One big risk of watching too much TV is the risk of kids becoming emotionally desensitized. After long periods of watching TV, kids (and grownups) lose their ability to enjoy simple things and require stronger, more extreme stimuli to feel joy and excitement. I believe that many problems of our society are caused by this distorted view of the world and the “good” kid who murdered the Taxi driver was emotionally numb (even during the brief moment when he pulled out the gun and shot him).
TV is Scary
The flip side of is having small “panic attacks” from watching TV.
Last night, my 20 year old daughter, who was asked to read a book for the Brisbane Writer’s Festival, asked me at 10:30pm to escort her to the shower. “I read a horrible scary book and I don’t want to go upstairs by myself”, she said.
Note she is 20 years old (although she does not usually read horror books or watch horror movies).
This immediately reminded me her 11th birthday party. We had just moved from Singapore to Australia and Eden invited 8 girls to sleep over. We had a wonderful time together and while doing arts and crafts, the girls started talking about movies. I was shocked to hear them all talking about the movie “The Sixth Sense”.
“Have you watched the movie?” I asked them.
“Sure”, they all said.
“Did you watch it with your parents?” I asked. Some said yes, some said no.
“Did you watch it in the Cinema or on DVD at home?” I asked. Some said cinema and some said at home.
“And what did you think of it?” I asked. And the answers were “Scary”, “Cool”, “Good” and even “Best movie I’ve ever seen”.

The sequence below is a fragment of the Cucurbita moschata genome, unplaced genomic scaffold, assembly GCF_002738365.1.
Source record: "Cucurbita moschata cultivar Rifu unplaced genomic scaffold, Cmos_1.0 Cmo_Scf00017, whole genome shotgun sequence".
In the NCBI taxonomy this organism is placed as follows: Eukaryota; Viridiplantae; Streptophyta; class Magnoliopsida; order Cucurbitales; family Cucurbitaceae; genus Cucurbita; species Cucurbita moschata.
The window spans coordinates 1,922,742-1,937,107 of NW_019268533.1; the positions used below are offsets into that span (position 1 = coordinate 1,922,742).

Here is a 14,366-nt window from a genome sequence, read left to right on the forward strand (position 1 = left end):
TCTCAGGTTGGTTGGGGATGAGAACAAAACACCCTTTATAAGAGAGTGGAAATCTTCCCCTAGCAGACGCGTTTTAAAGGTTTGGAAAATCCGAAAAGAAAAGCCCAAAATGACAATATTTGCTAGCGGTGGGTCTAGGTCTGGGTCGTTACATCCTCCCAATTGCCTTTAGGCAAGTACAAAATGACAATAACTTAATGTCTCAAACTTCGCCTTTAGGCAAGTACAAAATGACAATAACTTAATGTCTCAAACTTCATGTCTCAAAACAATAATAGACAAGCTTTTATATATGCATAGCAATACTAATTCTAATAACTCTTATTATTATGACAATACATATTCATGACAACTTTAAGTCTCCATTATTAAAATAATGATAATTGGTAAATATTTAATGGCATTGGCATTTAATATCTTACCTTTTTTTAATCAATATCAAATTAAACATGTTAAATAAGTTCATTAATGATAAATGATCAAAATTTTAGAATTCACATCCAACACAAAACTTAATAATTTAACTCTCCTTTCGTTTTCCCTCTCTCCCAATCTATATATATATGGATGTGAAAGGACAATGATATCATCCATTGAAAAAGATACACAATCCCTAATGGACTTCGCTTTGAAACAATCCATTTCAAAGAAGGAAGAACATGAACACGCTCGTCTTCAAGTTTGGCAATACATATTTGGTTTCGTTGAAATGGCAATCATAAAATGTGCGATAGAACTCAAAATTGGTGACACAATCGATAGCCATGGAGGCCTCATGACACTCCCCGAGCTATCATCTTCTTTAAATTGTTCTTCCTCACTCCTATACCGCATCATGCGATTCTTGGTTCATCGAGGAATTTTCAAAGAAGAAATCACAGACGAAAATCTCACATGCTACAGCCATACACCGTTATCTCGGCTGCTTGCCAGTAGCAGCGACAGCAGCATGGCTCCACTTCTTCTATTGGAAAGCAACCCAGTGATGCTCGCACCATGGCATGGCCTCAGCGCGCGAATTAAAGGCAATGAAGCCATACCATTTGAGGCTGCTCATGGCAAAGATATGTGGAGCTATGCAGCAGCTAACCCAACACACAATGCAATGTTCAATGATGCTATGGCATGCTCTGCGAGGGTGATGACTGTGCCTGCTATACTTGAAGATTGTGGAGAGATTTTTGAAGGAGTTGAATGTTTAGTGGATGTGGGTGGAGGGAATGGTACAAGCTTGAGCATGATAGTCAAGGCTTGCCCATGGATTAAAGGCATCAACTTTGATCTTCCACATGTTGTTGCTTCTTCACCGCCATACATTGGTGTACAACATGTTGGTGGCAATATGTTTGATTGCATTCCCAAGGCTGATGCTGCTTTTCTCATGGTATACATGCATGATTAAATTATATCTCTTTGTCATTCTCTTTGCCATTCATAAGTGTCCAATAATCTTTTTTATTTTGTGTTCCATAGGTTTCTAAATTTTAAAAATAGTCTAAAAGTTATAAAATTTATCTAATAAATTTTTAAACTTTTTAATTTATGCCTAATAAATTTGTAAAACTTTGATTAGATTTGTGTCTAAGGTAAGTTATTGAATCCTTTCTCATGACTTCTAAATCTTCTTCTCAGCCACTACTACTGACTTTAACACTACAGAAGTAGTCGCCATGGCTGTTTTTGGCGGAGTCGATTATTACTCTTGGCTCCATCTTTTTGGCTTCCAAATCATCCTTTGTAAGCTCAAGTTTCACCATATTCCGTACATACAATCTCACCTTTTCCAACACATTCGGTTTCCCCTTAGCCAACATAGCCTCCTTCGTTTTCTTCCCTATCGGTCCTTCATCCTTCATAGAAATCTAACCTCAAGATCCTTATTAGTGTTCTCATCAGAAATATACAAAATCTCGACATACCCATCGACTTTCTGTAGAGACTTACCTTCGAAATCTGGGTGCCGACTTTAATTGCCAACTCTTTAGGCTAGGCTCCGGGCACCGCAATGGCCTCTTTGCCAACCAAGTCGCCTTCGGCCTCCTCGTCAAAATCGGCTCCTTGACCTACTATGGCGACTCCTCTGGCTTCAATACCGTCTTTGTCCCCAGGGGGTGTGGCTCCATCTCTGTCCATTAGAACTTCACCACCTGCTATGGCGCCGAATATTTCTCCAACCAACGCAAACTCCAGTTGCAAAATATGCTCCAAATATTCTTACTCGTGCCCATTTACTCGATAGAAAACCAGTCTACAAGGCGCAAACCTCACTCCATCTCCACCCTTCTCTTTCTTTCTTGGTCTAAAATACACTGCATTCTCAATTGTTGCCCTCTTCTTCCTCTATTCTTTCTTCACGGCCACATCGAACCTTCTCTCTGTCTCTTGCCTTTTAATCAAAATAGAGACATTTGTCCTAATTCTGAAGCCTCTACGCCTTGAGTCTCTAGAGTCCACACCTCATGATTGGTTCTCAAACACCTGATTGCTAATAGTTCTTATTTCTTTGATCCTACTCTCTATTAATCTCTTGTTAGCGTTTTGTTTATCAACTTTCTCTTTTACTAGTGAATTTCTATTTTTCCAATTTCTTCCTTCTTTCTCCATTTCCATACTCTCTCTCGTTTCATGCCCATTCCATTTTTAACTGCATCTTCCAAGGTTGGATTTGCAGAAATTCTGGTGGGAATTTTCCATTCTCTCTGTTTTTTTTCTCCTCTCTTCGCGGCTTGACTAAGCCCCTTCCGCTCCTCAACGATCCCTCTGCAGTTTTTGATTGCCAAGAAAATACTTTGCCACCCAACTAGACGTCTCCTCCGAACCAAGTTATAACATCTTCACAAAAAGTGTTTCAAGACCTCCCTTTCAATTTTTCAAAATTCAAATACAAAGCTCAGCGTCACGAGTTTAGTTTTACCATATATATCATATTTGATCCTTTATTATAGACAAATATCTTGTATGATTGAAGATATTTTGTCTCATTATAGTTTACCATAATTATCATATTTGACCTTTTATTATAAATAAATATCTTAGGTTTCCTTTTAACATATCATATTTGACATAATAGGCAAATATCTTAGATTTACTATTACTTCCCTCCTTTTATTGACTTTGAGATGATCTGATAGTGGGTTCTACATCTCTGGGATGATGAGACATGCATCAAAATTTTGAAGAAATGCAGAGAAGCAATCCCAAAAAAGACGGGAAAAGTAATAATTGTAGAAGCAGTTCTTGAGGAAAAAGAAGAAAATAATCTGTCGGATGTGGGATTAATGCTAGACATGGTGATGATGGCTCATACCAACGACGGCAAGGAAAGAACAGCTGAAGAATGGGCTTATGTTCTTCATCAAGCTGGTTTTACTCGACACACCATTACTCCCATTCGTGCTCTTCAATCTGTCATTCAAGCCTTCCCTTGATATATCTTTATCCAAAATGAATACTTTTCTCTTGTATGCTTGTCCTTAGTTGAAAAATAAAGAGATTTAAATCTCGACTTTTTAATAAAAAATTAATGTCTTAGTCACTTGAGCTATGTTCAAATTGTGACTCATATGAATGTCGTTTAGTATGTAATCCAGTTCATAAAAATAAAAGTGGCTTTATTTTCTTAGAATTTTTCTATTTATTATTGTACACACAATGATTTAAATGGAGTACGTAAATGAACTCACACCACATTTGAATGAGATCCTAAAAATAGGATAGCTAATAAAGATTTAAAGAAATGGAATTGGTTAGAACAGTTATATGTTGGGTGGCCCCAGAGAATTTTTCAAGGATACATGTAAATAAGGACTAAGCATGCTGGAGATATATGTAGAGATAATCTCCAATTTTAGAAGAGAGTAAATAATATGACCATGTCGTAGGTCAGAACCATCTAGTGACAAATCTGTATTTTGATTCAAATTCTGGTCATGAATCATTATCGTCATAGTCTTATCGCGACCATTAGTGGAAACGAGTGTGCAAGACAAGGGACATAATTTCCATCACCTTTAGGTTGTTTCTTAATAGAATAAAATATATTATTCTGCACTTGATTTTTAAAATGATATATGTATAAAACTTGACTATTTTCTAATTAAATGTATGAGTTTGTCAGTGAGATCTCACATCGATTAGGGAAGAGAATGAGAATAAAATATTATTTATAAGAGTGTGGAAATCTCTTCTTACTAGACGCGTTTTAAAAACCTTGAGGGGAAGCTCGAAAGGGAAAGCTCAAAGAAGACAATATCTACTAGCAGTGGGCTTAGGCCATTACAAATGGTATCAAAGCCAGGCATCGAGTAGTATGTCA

I wanted to scream. I could not sleep at night after watching The Sixth Sense and I was way older than 11 years old. When they discussed the movie, they were arguing whether Bruce Willis was dead or not throughout the movie. They did not even understand the movie completely.
When I talked about it with their parents, they did not even know why I was concerned (By the way, are you?). The answers I got were:
“That was the movie everyone wanted to see, so we went to watch it”
“All the kids her age watched it”
“It was just a movie”
“It was a very good movie”
As a result of watching scary shows, kids develop fears they would not have otherwise – aliens, ghosts, haunted houses, monsters and dragons that were born in books or on the screen, but TV and movies really bring them to life.
Fears born on the screen are not only dangerous for kids. Gal and I watched “Taken” when our daughter was overseas (with our family) and had to stay one night in Bangkok on her way home. For days after watching the movie, we could not sleep, fearing something like that might happen to her. For about a month, until she came home, we were in some kind of a panic attack. Sometimes when the movie is mentioned, the panic attack comes back…
I think that movies have the potential to teach, stimulate and make us think, but I doubt kids are experienced enough to judge what they see by themselves.
Join me next week for the influence of TV on relationships. Until then, keep your kids away even from cartoons about killing and murdering, so they do not think of what they see as “normal” life.
This post is part of the series TV Diet:
- TV Diet (1): Too Much TV?
- TV Diet (2): Health Concerns
- TV Diet (3): Kids Behaving Badly
- TV Diet (4): Kids’ Outlook on Life
- TV Diet (5): Parent-Child Relationships
- TV Diet (6): Disposable relationships
- TV Diet (7): Learning and Education
- TV Diet (8): How Much TV is Too Much?
- TV Diet (9): Kids’ Personalities
- TV Diet (10): Parents’ Influence
- TV Diet (11): The Right TV diet
- TV Diet (12): Junk TV
- TV Diet (13): Raising Aware Kids
- TV Diet (14): Cutting Junk TV
- TV Diet (15): Routine
- TV Diet (16): Healthy Alternatives
- TV Diet (17): More Healthy Alternatives
- TV Diet (18): Conclusion